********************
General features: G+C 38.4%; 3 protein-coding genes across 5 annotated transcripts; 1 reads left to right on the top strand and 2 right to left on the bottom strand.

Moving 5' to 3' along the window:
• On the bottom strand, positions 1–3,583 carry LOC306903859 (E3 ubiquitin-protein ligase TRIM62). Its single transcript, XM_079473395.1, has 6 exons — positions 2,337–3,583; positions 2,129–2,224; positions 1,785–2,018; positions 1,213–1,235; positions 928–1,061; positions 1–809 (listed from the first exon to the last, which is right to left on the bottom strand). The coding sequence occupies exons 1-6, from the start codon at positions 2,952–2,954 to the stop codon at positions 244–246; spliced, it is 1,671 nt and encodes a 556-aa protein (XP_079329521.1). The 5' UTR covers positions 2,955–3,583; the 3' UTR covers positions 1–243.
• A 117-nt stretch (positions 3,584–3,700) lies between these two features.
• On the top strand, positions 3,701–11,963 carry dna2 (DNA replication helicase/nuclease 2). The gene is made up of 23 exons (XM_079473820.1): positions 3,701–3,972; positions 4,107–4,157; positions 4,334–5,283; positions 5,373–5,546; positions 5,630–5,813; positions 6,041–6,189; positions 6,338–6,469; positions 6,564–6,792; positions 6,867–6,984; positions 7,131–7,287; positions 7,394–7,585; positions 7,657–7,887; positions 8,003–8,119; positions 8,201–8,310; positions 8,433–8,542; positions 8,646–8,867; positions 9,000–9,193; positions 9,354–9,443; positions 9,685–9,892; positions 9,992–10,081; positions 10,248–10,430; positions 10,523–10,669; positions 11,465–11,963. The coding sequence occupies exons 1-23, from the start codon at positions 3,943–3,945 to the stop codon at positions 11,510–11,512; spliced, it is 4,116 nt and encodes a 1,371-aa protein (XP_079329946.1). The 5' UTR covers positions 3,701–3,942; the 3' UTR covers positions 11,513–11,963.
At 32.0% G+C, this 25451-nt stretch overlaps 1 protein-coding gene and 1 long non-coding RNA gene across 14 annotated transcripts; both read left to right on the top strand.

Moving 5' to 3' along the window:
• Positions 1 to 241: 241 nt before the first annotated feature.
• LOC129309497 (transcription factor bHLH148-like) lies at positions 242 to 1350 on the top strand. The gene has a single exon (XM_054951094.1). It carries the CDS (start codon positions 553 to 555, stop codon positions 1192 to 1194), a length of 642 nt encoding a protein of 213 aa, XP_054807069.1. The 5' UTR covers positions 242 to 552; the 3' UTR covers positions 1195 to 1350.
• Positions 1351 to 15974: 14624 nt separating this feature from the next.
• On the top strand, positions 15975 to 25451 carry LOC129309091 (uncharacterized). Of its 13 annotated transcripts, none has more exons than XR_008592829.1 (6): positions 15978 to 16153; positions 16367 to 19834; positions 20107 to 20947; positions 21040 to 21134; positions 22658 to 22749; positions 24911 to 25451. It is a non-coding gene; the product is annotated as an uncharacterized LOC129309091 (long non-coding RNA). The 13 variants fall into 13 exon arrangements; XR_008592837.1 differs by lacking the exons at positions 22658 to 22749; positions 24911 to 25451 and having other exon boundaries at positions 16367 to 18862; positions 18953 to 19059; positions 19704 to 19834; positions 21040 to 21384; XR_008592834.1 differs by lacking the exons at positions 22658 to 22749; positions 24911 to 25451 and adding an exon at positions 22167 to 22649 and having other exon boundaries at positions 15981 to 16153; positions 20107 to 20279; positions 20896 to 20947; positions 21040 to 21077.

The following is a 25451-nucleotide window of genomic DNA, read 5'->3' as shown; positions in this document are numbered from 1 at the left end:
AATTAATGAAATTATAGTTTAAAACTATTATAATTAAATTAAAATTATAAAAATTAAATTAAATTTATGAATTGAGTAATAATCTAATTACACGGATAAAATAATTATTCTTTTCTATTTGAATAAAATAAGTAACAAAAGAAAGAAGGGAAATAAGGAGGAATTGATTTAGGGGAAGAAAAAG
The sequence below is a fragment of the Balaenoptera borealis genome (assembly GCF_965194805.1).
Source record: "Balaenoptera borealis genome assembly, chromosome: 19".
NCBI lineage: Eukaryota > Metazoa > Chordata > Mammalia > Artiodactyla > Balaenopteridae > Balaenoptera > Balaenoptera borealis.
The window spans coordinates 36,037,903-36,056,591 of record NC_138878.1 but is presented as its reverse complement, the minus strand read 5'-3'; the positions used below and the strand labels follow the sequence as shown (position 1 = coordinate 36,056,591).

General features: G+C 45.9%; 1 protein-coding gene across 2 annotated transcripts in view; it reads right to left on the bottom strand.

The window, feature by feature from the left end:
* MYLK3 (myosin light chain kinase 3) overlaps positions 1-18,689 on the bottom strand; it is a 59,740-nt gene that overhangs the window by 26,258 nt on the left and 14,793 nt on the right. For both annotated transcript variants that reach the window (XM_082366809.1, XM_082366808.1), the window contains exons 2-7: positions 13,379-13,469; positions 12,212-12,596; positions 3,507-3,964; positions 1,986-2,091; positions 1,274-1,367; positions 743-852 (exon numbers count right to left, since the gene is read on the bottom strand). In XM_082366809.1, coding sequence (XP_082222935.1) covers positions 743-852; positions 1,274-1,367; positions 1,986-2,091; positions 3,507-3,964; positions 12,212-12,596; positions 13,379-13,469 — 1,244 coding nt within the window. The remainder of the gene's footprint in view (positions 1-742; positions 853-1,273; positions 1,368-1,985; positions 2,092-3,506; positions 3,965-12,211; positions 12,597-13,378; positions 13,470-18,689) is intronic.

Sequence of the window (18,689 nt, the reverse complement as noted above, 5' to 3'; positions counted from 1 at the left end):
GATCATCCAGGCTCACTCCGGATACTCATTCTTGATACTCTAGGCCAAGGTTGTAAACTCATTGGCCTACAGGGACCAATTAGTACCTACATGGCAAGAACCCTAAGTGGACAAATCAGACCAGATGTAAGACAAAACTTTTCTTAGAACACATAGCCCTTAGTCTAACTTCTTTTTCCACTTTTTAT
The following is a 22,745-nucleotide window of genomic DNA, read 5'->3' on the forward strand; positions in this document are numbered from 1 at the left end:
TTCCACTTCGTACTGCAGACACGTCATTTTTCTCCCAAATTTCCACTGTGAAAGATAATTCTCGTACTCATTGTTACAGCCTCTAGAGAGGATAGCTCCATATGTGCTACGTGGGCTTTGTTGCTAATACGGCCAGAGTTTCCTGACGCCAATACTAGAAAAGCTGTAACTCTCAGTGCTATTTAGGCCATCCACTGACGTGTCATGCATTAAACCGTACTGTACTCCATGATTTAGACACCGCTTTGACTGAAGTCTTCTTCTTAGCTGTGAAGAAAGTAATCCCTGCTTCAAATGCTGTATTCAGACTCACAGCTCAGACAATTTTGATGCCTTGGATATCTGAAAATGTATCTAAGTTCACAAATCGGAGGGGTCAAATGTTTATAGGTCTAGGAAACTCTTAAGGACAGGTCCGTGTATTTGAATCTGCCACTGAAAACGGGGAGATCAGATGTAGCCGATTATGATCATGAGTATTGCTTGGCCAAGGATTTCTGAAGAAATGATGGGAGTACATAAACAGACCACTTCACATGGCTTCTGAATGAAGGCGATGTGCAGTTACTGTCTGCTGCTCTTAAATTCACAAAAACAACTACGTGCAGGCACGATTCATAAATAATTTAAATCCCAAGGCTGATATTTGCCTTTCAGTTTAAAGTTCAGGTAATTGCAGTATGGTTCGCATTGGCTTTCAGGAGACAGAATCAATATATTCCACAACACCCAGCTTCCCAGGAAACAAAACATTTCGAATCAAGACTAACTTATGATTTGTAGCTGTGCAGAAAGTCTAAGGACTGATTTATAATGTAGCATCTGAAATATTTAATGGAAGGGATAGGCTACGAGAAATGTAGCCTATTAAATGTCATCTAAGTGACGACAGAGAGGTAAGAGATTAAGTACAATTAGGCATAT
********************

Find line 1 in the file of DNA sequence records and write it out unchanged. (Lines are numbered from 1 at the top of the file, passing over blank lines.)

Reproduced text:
General features: G+C 38.4%; 3 protein-coding genes across 5 annotated transcripts; 1 reads left to right on the top strand and 2 right to left on the bottom strand.